ICC’s Head of Mission visits a family in Ritsona camp, north of Athens

Ex-Muslims have been assaulted and threatened in migrant camps

Muslim converts to Christianity are being threatened and cut with knives in Greece’s migrant camps, a recent report from the International Christian Consulate (ICC) has revealed.

ns in camps experience regular persecution including physical beatings, sexual assault, knife attacks, death threats, marginalisation and destruction of property and tents.1

“The same ideologies that fuelled the atrocities against Christians in their homelands have migrated to Europe’s refugee camps,” ICC’s founder, Yochana Darling, told HEART.

An English class for Christian migrants provided by the ICC

“Most of the Christians who had converted to Christianity from Islam live in daily fear for their lives, being forced to live covertly among hostile members of the community who consider apostasy worthy of death.”

Zahrah, a migrant from Syria, said: “If we wear a cross, people attack us. We are
attacked in the food lines and sent to the back because they say the food is not for Christians.”

“They tore our Bible and took our stuff. They tried to destroy everything,” said Fatimeh from Syria.

Ali, also from Syria, asked: “In our country we weren’t safe. We ran away to come to a safe place. But it’s not safe here … Why should we sleep and be afraid? Why can’t we go out at night from our room?”

An anonymous man from Iraq said: “We had a worship song playing and the Muslim people came and beat us. They broke our music player. They destroyed all my documents and things.”

“Because I said I’m a Christian and I love Jesus, they attack me. They say I am Kaffir, I sold my religion and Islam says they have to kill me,” said Abdo from Iraq.

Inside the ICC centre, where Christian refugees receive medical care and help with integration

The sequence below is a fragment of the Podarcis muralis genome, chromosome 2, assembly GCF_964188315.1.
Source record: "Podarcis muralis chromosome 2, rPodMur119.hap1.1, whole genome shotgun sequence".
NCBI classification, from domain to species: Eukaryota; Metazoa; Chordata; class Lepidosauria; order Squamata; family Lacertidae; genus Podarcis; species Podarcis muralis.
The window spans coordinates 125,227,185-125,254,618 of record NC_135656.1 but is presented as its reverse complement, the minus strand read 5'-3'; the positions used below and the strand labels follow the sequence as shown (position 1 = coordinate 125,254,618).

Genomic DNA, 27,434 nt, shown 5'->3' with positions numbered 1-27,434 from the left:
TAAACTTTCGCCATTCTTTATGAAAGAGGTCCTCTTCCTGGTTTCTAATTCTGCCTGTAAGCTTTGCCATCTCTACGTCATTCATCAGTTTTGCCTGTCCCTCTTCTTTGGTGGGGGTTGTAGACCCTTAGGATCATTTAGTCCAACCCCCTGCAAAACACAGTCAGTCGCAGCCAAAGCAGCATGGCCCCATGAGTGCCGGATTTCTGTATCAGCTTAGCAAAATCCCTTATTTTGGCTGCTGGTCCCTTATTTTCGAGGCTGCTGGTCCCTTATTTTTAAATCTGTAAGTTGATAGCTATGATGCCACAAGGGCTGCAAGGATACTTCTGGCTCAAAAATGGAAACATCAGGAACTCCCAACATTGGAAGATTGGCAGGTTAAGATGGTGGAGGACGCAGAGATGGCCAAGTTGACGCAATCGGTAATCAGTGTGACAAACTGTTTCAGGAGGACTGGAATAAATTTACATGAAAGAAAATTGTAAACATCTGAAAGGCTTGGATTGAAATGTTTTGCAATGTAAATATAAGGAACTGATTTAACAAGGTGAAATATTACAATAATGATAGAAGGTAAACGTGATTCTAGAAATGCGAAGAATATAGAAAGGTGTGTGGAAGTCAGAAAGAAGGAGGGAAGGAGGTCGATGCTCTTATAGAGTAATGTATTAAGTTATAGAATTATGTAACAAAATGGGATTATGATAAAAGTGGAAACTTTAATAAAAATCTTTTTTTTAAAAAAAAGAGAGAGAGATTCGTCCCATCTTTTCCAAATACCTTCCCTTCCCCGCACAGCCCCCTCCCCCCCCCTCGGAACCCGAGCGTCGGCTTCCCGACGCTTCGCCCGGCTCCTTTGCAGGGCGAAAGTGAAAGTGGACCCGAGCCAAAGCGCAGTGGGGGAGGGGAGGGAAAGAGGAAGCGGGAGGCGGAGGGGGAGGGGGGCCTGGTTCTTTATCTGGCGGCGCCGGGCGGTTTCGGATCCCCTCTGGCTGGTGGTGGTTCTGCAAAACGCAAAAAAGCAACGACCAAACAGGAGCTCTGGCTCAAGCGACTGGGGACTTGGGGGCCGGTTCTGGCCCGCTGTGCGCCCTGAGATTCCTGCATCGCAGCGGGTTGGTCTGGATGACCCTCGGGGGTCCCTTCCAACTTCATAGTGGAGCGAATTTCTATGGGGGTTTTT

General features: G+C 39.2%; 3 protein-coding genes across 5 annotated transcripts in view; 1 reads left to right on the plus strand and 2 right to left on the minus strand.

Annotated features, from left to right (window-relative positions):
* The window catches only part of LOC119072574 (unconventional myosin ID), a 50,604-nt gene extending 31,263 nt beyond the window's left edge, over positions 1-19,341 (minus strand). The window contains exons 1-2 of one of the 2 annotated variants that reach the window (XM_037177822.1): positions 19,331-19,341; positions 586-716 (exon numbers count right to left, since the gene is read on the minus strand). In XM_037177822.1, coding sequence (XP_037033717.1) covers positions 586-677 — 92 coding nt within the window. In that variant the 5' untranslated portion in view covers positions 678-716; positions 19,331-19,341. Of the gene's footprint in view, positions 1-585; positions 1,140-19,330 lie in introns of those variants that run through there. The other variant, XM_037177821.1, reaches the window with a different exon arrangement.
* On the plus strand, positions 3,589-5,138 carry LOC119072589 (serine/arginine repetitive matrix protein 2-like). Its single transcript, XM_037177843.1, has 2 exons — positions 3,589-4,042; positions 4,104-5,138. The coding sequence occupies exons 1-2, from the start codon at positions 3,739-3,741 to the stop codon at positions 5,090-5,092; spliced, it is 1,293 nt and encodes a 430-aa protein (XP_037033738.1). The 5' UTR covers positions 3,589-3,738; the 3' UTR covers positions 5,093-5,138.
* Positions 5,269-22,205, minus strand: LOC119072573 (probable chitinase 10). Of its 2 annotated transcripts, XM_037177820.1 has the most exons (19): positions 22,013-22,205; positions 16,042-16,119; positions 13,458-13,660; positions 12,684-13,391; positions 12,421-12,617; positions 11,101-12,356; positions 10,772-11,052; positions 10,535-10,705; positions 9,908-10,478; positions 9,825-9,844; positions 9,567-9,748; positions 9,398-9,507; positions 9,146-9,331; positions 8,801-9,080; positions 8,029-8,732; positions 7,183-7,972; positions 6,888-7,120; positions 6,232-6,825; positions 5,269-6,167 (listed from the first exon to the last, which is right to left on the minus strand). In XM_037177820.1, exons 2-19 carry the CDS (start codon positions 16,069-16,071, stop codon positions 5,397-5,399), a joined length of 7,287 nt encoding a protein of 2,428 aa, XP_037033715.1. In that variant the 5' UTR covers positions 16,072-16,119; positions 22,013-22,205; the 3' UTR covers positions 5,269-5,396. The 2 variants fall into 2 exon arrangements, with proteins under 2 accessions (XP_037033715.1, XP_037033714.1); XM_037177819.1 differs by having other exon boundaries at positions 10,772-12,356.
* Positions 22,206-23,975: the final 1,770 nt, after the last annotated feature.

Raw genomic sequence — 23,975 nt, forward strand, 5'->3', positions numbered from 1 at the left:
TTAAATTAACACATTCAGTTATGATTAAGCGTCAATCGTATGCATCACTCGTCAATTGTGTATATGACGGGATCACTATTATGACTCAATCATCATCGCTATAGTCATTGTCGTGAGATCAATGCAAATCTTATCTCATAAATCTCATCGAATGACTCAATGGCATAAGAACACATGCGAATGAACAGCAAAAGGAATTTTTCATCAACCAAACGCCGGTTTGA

Currently, 65,000 migrants and asylum seekers reside in Greece, including 42,000 new arrivals in 2018. Europe itself has received over 104,000.2

The ICC, based in Athens, remains the only organisation in Greece that specifically focuses on providing support and sanctuary for Christian refugees. Christians and other religious minorities represent just 2 per cent of the migrant population.

Yochana Darling says that Christians “fall through the gaps” when trying to access humanitarian aid: “Europeans struggle to understand how Christian refugees can be a religious minority in Europe… Europe’s refugee camps have become microcosms of the Middle East, with day centres equally unsafe, so Christians cannot easily access support or protection.”

Since 2016, the International Christian Consulate has established ten safe houses providing sanctuary for more than 160 Christian refugees. The Consulate’s House of Faith day centre provides psychosocial and medical care, language classes, integration support, prayer ministry and discipleship, receiving over 600 visits a month.

With thanks to the International Christian Consulate

1 http://www.internationalchristianconsulate.com/lesvos-report
2 https://data2.unhcr.org/en/documents/download/67047